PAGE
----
Majority of Children's Hospitals Not Set Up for Electronic Health Records

Nancy Fowler Larson

December 06, 2010

December 6, 2010 — Most pediatric hospitals lack even the minimum setup needed to keep good electronic health records (EHRs), citing cost as the chief deterrent, according to a study published in the December issue of the Archives of Pediatric & Adolescent Medicine.

EHRs are growing in importance as chronic conditions such as asthma, obesity, and behavioral disorders emerge as the primary reasons for children's hospitalizations. Easily obtainable knowledge about patients' prior treatment is advantageous in managing these conditions, but such data are in short supply.

"Information on EHR adoption specifically by children's hospitals is scarce," write Mari Nakamura, MD, MPH, from the Department of Medicine and the Information Services Department, Children's Hospital Boston, in Massachusetts, and colleagues. "These data are of interest, however, because children's hospitals treat more than 1 million, or about one-third, of pediatric inpatients annually and provide most of the care to children with complex conditions."

Using an EHR definition set by a federally sanctioned expert panel, the investigators sent surveys to 155 hospitals in 2008. Of the 108 that responded, 25.9% were freestanding institutions, 49.1% were "hospitals within a hospital," and the rest were associate facilities; 82.4% were nonprofit institutions, and 74.1% were major teaching hospitals.

The researchers sought data in three areas: the rate of use and support for 32 specific functionalities such as computerized provider order entry, EHR implementation rates, and the facilities' degree of health information exchange sharing.

Less Than 3% Have Comprehensive EHR

Among other findings, the study revealed that less than 18% of hospitals had basic EHR systems, and even fewer had comprehensive operations, as follows:

  • 2.8% (95% confidence interval [CI], 0% - 6.0%) had EHR throughout the hospital;

  • 17.9 (95% CI, 10.4% - 25.3%) had a minimal setup in at least 1 unit;

  • 34.3% were using computerized provider order entry for at least medications in every unit; and

  • 14.7% shared health data electronically outside their own system.

In comparison, previous studies show that only 1.5% of adult hospitals have comprehensive EHR, and just 7.6% have minimal systems.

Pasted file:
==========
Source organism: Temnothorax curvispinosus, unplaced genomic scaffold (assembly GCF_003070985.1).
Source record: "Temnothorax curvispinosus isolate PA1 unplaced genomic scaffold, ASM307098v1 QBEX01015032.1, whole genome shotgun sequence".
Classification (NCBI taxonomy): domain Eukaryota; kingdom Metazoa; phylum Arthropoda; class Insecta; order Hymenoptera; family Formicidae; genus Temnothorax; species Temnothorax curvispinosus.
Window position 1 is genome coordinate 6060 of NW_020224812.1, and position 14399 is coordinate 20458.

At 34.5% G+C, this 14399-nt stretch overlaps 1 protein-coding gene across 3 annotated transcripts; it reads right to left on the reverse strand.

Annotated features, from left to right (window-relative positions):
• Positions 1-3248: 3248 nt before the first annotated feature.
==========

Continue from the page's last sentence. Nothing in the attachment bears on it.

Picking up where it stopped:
With regard to the children's hospitals in this study, financial reasons were most often cited for a lack of EHR.

"The 2 most common barriers to EHR adoption identified by children's hospitals were inadequate capital for purchase and maintenance cost," the authors write. "Correspondingly, the most frequently cited facilitators were reimbursement for EHR use and financial incentives for implementation."

The investigators noted several limitations to their study, as listed:

  • responding institutions were primarily teaching hospitals, which are already likely to have more EHR capabilities;

  • there was no determination of EHR system effectiveness; and

  • the study's power was decreased because of a dearth of children's hospitals in the United States and the small incidence of EHRs within those that exist.

The federal government is pushing expansion of EHR systems in adult and children's medical facilities, but state budget-cutting may interfere with that effort.

"Furthermore, cuts by state governments to Medicaid and the state Children's Health Insurance Program, both vital funding sources for children's hospitals, threaten to offset federal incentives for EHR implementation," the authors write. "As we devote efforts and invest financial resources toward expanding use of EHR systems, we must ensure that children's hospitals, and the patients they care for, are not left behind."

Harvard Medical School, Harvard Pilgrim Health Care, the Department of Health and Human Services, and the Robert Wood Johnson Foundation supported the study. Dr. Ashish Jha has received consulting fees from UpToDate, Inc, and serves on the Scientific Advisory Board for the Humedica company. The other study authors have disclosed no relevant financial relationships.

Arch Pediatr Adolesc Med. 2010;164(12):1145-1151.


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